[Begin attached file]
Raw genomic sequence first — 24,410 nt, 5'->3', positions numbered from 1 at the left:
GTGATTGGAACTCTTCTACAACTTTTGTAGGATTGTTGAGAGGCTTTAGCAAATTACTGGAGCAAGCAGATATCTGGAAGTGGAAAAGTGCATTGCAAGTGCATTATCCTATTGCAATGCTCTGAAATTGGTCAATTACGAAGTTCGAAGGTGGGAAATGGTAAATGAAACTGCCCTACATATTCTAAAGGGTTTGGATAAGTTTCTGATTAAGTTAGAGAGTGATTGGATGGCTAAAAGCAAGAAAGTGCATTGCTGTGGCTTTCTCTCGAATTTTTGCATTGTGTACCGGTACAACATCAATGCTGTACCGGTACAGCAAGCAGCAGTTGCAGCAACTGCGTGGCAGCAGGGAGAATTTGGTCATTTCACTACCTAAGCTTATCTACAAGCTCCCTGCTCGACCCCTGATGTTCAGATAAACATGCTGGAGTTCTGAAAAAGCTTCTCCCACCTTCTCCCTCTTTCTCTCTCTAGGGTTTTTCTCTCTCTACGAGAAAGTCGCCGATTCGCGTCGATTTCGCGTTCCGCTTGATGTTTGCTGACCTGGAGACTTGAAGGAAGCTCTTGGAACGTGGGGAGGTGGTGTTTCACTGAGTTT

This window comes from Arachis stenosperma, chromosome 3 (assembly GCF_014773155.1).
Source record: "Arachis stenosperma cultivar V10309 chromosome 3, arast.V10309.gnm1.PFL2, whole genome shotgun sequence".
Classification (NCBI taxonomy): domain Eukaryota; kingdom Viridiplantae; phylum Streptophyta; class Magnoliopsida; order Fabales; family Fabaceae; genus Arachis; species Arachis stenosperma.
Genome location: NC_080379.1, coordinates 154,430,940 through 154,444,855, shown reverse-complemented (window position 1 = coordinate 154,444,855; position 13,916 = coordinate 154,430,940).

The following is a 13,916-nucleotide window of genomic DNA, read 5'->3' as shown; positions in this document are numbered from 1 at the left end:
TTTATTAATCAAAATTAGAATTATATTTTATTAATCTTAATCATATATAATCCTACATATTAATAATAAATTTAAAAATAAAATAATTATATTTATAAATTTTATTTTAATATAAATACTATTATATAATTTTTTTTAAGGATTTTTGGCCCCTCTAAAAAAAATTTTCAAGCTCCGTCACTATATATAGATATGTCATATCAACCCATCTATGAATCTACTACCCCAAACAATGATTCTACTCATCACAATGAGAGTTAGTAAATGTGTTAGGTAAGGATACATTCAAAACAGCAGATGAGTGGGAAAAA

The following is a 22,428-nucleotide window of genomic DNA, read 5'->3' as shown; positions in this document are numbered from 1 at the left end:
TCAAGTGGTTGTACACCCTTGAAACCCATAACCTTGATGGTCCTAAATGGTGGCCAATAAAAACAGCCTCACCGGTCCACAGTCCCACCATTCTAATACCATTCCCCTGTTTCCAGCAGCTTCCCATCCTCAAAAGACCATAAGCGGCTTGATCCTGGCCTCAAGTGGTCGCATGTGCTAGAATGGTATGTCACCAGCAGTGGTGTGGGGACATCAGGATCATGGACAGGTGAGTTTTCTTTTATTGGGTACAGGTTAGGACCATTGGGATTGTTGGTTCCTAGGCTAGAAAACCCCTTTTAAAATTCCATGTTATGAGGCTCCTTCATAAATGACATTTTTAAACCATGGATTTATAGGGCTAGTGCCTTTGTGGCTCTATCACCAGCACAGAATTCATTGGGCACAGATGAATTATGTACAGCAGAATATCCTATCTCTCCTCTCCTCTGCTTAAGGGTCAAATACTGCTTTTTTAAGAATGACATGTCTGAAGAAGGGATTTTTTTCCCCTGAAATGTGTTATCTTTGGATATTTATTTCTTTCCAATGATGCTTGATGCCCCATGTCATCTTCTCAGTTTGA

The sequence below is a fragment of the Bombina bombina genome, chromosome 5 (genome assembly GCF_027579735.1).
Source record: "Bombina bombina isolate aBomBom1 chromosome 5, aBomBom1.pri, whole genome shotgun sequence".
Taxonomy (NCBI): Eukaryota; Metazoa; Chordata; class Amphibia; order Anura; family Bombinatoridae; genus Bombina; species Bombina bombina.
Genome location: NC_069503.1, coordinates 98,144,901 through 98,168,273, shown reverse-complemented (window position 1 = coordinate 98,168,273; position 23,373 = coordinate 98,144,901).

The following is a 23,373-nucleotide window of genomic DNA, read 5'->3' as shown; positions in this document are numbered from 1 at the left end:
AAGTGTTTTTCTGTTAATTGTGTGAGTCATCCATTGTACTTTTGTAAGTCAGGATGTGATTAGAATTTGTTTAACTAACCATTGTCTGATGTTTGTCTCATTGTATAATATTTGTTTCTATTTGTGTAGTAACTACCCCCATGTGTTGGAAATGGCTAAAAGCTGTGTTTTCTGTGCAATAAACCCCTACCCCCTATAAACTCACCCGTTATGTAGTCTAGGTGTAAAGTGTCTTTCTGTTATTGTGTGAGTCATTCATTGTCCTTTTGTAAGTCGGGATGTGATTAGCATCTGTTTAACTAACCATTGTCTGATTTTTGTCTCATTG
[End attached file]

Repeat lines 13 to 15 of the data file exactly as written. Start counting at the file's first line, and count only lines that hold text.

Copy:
Taxonomy (NCBI): Eukaryota; Metazoa; Chordata; class Amphibia; order Anura; family Bombinatoridae; genus Bombina; species Bombina bombina.
Genome location: NC_069503.1, coordinates 98,144,901 through 98,168,273, shown reverse-complemented (window position 1 = coordinate 98,168,273; position 23,373 = coordinate 98,144,901).

The following is a 23,373-nucleotide window of genomic DNA, read 5'->3' as shown; positions in this document are numbered from 1 at the left end: